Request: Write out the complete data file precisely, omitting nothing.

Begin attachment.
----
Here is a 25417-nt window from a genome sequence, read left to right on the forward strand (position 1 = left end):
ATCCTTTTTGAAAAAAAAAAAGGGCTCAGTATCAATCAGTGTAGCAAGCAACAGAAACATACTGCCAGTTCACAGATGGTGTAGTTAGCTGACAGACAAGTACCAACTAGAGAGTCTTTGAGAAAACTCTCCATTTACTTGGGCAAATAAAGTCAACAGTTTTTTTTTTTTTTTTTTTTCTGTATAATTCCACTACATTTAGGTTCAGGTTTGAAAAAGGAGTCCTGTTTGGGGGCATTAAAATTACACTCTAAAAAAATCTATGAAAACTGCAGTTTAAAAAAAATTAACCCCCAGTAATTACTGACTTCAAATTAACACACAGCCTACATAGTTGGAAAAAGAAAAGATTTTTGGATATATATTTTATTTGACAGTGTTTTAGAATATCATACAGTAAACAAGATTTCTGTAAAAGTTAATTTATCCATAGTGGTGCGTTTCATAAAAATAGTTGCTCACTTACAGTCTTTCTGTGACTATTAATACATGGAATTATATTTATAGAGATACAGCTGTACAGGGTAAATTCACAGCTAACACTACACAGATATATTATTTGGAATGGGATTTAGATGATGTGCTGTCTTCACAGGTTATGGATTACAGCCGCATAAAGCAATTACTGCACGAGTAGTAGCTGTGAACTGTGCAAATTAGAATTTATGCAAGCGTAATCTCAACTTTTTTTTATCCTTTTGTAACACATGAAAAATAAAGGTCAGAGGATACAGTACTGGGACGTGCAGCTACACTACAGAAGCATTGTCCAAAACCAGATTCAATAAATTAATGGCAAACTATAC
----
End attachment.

Here is a 25417-nt window from a genome sequence, read left to right on the forward strand (position 1 = left end):
ATCCTTTTTGAAAAAAAAAAAGGGCTCAGTATCAATCAGTGTAGCAAGCAACAGAAACATACTGCCAGTTCACAGATGGTGTAGTTAGCTGACAGACAAGTACCAACTAGAGAGTCTTTGAGAAAACTCTCCATTTACTTGGGCAAATAAAGTCAACAGTTTTTTTTTTTTTTTTTTTTCTGTATAATTCCACTACATTTAGGTTCAGGTTTGAAAAAGGAGTCCTGTTTGGGGGCATTAAAATTACACTCTAAAAAAATCTATGAAAACTGCAGTTTAAAAAAAATTAACCCCCAGTAATTACTGACTTCAAATTAACACACAGCCTACATAGTTGGAAAAAGAAAAGATTTTTGGATATATATTTTATTTGACAGTGTTTTAGAATATCATACAGTAAACAAGATTTCTGTAAAAGTTAATTTATCCATAGTGGTGCGTTTCATAAAAATAGTTGCTCACTTACAGTCTTTCTGTGACTATTAATACATGGAATTATATTTATAGAGATACAGCTGTACAGGGTAAATTCACAGCTAACACTACACAGATATATTATTTGGAATGGGATTTAGATGATGTGCTGTCTTCACAGGTTATGGATTACAGCCGCATAAAGCAATTACTGCACGAGTAGTAGCTGTGAACTGTGCAAATTAGAATTTATGCAAGCGTAATCTCAACTTTTTTTTATCCTTTTGTAACACATGAAAAATAAAGGTCAGAGGATACAGTACTGGGACGTGCAGCTACACTACAGAAGCATTGTCCAAAACCAGATTCAATAAATTAATGGCAAACTATAC